You have to understand that you are not the only one to be able to access your cached data. Your data have an expiration delay and can “disappear” if data lifecycle is not properly managed. If the cluster is out of free space (less than 10% free ram on a host), it will start cleaning up data. Finally, do not store sensitive data and consider the fact that, for many reasons, the cluster can be down while your solution is still up.
The last disadvantage is an architectural one, your application relies on one more software component: the cache cluster. If this one does not work or does not work well (because our itpro’s friends do not always do their job properly :P), your solution could not work anymore. This is something your have to think about when coding or even in your disaster recovery/continuity plan. Depending on the importance of your application you can choose to let it fail when the cluster is down, to fallback to a minimal service mode, to fallback to load data directly from the database or even choose not to implement this cache. It all depends on the constraints of your project. Note that if the cache cluster ids down, a lot of built-in SharePoint features won’t work anymore or slower. (social, security, pages loading time…)
I started to write this set of articles as one at the beginning, but I quickly realized that I had a lot of things to explain. Moreover, I’m a real chatterbox which does not help in that case. I finally decided to write a trilogy. I will publish one article every two days beginning today. The code sample will be delivered with last article so I ensure that you read everything ;-). Have a nice reading and do not hesitate to comment.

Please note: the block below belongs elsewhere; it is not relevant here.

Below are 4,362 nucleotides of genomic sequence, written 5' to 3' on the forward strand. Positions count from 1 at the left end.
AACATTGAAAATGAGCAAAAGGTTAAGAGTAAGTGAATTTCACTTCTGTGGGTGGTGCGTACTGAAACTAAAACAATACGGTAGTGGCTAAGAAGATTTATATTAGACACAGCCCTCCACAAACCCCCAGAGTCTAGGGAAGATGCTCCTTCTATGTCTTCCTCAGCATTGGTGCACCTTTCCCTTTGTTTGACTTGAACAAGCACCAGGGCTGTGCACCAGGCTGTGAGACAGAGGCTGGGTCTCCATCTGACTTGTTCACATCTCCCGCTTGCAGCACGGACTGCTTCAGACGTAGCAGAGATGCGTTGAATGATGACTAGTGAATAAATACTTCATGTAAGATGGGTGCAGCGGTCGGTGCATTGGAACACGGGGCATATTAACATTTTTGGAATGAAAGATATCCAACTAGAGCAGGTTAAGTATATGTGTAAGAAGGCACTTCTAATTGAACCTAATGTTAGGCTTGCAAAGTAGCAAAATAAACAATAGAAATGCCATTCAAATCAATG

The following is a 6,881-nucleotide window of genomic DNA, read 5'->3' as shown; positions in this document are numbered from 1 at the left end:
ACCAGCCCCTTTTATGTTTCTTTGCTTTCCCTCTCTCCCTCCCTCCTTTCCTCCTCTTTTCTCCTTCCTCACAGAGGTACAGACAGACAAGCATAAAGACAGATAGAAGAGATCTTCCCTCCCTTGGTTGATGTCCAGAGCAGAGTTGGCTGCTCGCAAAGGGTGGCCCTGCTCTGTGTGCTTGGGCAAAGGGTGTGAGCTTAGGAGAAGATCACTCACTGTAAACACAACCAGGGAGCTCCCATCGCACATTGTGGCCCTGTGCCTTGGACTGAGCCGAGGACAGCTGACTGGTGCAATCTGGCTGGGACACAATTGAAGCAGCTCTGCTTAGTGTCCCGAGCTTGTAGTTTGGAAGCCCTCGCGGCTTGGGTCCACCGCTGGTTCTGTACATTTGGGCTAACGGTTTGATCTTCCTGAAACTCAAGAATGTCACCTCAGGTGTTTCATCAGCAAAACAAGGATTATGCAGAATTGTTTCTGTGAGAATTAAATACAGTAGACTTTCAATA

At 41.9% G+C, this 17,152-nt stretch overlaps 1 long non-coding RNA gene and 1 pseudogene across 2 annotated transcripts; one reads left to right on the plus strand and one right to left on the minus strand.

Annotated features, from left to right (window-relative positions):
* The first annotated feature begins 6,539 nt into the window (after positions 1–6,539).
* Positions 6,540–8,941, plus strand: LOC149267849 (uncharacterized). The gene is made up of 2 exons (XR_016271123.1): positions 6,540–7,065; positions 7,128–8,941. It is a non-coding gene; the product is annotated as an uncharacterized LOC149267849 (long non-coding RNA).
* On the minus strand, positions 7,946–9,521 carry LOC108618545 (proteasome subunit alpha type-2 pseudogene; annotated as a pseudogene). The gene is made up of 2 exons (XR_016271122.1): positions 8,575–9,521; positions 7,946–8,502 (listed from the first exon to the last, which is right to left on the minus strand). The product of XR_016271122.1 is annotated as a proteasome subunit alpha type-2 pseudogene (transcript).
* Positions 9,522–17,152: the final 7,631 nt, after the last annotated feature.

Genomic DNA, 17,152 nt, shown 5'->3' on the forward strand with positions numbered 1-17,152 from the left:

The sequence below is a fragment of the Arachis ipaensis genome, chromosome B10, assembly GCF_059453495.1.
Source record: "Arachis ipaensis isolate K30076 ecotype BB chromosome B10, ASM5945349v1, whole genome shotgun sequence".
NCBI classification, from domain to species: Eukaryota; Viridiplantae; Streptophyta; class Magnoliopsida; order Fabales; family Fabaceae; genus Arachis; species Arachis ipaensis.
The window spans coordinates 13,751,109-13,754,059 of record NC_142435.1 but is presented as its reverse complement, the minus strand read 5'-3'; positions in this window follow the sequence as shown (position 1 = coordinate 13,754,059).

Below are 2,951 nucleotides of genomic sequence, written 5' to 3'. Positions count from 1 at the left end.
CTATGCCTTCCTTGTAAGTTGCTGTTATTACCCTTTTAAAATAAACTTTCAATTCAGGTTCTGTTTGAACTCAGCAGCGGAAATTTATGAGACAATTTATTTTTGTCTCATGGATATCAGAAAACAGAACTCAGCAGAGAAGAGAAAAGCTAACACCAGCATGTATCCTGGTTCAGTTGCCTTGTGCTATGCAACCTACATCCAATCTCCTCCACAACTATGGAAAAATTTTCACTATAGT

Performance is a recurring problematic when we develop SharePoint solutions.
This topic is huge and many posts would not be enough to cover everything, so I’ll focus on one specific point which helps us to improve performance: data caching.
SharePoint 2010 already had numerous caching mechanisms. An interesting summary is available here
As a short recap here are the caching mechanisms that you could use so far:
- Output cache: caches publishing sites generated HTML, server and client side.
- Object Cache: caches SharePoint internal objects and requests.
- BLOB cache: caches large files (images, videos…) on web front end servers local hard drive.
- ASP.NET Cache: caches objects in IIS memory. Things are getting complicated when you have to keep consistency between multiple WFE’s.
- BDC Cache: when you access an external service, allows you to decrease back and forth’s.
Some of us also use other mechanisms like:
- IIS in memory caching (static references most of the time), is still problematic for consistency.
- Session cache, causes troubles when large amount of data, only valid for a given session (“private data”), not consistent (can be avoided with ASP.NET Session state provider)
- Http Context cache: is only valid for the request, often used to share large data between multiple components within a same page.
SharePoint 2013 comes out with an important new feature: the distributed cache service. A lot of IT-pro’s already talked about it (and complaint about it, me included )
This new caching service is a real improvement for applications requiring a lot of resources.
I already mentioned it in my last post on the subject but the main principle is to build a caching cluster on top of the SharePoint farm. The topology varies from one single node on a single server farm to multiple dedicated hosts in larger farms.